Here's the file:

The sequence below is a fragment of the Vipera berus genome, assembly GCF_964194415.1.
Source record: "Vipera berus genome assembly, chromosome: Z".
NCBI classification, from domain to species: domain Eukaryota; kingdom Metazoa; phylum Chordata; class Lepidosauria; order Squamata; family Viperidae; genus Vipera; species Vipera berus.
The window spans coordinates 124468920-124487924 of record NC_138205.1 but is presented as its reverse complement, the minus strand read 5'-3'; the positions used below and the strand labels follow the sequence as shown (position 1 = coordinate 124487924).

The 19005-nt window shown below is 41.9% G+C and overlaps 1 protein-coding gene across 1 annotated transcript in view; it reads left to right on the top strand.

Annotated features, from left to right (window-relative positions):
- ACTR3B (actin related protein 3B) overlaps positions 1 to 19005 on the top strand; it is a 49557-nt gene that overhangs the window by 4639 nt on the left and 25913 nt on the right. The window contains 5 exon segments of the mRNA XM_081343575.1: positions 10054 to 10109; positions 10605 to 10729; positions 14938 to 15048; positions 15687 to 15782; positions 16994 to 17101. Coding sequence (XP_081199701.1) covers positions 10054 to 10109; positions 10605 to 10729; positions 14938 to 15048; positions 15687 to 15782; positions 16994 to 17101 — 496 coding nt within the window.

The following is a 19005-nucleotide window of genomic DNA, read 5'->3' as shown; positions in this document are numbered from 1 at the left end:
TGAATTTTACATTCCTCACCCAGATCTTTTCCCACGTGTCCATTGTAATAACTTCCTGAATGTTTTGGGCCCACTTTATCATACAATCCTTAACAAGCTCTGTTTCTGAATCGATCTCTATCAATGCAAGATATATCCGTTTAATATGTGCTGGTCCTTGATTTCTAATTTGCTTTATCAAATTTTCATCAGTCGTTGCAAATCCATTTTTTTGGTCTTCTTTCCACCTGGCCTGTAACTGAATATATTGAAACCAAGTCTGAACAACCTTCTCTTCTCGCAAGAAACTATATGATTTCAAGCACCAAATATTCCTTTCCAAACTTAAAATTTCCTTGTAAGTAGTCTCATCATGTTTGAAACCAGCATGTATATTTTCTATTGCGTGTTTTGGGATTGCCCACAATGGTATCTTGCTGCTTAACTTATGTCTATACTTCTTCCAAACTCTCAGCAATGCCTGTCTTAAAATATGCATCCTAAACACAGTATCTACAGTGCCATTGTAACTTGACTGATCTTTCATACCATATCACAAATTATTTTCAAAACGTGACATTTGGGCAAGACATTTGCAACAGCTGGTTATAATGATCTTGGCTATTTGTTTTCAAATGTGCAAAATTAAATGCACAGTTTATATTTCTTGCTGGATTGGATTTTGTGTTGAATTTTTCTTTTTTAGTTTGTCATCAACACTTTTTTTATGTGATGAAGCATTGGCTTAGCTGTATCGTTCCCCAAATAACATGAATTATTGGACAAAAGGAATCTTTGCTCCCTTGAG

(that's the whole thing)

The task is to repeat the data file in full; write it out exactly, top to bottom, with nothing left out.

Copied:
The sequence below is a fragment of the Vipera berus genome, assembly GCF_964194415.1.
Source record: "Vipera berus genome assembly, chromosome: Z".
NCBI classification, from domain to species: domain Eukaryota; kingdom Metazoa; phylum Chordata; class Lepidosauria; order Squamata; family Viperidae; genus Vipera; species Vipera berus.
The window spans coordinates 124468920-124487924 of record NC_138205.1 but is presented as its reverse complement, the minus strand read 5'-3'; the positions used below and the strand labels follow the sequence as shown (position 1 = coordinate 124487924).

The 19005-nt window shown below is 41.9% G+C and overlaps 1 protein-coding gene across 1 annotated transcript in view; it reads left to right on the top strand.

Annotated features, from left to right (window-relative positions):
- ACTR3B (actin related protein 3B) overlaps positions 1 to 19005 on the top strand; it is a 49557-nt gene that overhangs the window by 4639 nt on the left and 25913 nt on the right. The window contains 5 exon segments of the mRNA XM_081343575.1: positions 10054 to 10109; positions 10605 to 10729; positions 14938 to 15048; positions 15687 to 15782; positions 16994 to 17101. Coding sequence (XP_081199701.1) covers positions 10054 to 10109; positions 10605 to 10729; positions 14938 to 15048; positions 15687 to 15782; positions 16994 to 17101 — 496 coding nt within the window.

The following is a 19005-nucleotide window of genomic DNA, read 5'->3' as shown; positions in this document are numbered from 1 at the left end:
TGAATTTTACATTCCTCACCCAGATCTTTTCCCACGTGTCCATTGTAATAACTTCCTGAATGTTTTGGGCCCACTTTATCATACAATCCTTAACAAGCTCTGTTTCTGAATCGATCTCTATCAATGCAAGATATATCCGTTTAATATGTGCTGGTCCTTGATTTCTAATTTGCTTTATCAAATTTTCATCAGTCGTTGCAAATCCATTTTTTTGGTCTTCTTTCCACCTGGCCTGTAACTGAATATATTGAAACCAAGTCTGAACAACCTTCTCTTCTCGCAAGAAACTATATGATTTCAAGCACCAAATATTCCTTTCCAAACTTAAAATTTCCTTGTAAGTAGTCTCATCATGTTTGAAACCAGCATGTATATTTTCTATTGCGTGTTTTGGGATTGCCCACAATGGTATCTTGCTGCTTAACTTATGTCTATACTTCTTCCAAACTCTCAGCAATGCCTGTCTTAAAATATGCATCCTAAACACAGTATCTACAGTGCCATTGTAACTTGACTGATCTTTCATACCATATCACAAATTATTTTCAAAACGTGACATTTGGGCAAGACATTTGCAACAGCTGGTTATAATGATCTTGGCTATTTGTTTTCAAATGTGCAAAATTAAATGCACAGTTTATATTTCTTGCTGGATTGGATTTTGTGTTGAATTTTTCTTTTTTAGTTTGTCATCAACACTTTTTTTATGTGATGAAGCATTGGCTTAGCTGTATCGTTCCCCAAATAACATGAATTATTGGACAAAAGGAATCTTTGCTCCCTTGAG